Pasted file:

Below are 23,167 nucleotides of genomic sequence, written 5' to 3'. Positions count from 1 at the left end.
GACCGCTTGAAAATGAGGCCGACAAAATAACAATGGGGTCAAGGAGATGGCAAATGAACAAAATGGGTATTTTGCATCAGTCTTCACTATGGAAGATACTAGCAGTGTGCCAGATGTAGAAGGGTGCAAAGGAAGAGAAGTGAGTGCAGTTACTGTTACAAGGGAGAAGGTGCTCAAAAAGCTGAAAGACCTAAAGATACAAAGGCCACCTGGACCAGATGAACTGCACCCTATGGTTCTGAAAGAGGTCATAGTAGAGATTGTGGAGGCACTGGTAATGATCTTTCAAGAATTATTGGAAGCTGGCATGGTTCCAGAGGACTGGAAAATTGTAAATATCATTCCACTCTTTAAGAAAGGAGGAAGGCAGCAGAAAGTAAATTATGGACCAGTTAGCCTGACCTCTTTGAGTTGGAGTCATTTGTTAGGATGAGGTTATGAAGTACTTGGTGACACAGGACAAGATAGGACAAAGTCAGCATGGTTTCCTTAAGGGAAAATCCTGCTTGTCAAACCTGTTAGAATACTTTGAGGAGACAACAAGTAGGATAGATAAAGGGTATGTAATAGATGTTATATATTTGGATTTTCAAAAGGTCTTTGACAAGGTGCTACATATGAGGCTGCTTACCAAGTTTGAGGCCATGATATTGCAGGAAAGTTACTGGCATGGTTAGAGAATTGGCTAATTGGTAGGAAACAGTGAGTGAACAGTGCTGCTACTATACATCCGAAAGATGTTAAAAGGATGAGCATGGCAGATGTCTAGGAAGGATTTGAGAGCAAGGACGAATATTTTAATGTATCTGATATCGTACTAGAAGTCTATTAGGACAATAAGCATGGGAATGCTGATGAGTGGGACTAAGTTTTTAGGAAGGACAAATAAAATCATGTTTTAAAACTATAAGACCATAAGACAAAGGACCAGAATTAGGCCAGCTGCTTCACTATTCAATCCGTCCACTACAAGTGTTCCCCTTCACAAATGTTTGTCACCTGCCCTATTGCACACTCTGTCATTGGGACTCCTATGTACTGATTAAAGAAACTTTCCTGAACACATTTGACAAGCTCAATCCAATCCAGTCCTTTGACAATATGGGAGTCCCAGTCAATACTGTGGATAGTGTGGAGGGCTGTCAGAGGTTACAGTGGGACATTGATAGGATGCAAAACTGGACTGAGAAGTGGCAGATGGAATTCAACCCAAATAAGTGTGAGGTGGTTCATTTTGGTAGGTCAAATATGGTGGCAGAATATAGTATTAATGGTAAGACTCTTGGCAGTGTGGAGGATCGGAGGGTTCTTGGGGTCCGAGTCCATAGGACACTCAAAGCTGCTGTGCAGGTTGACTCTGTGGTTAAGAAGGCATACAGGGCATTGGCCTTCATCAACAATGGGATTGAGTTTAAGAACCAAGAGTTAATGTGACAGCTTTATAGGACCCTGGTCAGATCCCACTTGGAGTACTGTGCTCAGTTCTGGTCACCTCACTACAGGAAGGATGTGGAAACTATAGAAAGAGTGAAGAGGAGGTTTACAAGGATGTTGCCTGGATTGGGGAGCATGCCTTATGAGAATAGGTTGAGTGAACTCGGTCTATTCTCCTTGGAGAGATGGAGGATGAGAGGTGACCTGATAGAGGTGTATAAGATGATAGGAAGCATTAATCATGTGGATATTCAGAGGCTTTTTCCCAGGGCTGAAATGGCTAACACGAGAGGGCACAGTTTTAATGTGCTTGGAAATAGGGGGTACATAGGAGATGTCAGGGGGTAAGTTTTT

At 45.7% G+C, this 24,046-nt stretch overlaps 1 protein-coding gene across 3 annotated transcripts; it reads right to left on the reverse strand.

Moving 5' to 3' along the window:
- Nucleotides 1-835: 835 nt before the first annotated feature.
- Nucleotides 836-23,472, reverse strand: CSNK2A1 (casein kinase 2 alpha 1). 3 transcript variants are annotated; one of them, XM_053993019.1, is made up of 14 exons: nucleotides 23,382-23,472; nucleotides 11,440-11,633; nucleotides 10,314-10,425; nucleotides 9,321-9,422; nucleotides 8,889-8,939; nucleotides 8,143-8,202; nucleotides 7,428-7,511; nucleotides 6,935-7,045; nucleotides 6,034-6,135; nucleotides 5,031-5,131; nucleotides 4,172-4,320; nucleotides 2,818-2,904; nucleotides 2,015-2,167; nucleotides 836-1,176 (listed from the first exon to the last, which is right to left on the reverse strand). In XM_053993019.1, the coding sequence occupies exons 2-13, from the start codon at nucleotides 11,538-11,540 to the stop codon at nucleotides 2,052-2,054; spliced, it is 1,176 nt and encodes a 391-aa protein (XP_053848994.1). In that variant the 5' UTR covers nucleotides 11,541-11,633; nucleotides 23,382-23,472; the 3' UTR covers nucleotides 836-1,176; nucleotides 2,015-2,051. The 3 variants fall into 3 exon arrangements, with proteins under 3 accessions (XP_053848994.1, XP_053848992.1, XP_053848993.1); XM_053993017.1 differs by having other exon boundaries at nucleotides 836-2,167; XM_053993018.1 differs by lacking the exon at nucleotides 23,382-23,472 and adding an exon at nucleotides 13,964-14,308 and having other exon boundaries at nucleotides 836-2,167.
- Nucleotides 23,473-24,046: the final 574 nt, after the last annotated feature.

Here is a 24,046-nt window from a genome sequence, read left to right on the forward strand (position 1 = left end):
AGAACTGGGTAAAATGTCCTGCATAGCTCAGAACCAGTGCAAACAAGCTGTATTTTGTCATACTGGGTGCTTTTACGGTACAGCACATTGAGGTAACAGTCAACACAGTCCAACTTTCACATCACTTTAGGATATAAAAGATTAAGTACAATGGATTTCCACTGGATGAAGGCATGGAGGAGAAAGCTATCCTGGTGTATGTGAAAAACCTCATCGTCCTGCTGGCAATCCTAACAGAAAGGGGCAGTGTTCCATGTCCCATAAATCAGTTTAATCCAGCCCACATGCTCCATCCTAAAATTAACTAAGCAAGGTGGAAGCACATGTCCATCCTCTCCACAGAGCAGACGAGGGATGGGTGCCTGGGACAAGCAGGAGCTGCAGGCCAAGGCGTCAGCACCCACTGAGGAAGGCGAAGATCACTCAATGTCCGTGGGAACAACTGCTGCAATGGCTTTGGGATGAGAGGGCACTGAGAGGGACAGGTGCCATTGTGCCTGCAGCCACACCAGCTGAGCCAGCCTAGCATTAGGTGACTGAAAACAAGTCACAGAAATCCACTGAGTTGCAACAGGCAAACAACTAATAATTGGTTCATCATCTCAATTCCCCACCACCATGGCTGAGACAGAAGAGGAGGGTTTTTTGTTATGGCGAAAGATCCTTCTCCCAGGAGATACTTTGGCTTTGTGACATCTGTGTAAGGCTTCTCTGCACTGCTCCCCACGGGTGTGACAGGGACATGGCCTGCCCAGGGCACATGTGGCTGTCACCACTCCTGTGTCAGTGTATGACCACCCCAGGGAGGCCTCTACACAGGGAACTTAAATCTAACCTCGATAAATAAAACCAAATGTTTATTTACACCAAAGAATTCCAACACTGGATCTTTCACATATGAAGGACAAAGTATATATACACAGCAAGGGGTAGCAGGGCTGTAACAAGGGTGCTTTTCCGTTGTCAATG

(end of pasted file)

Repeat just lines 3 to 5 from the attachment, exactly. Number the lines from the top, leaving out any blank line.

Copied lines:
At 45.7% G+C, this 24,046-nt stretch overlaps 1 protein-coding gene across 3 annotated transcripts; it reads right to left on the reverse strand.

Moving 5' to 3' along the window:
- Nucleotides 1-835: 835 nt before the first annotated feature.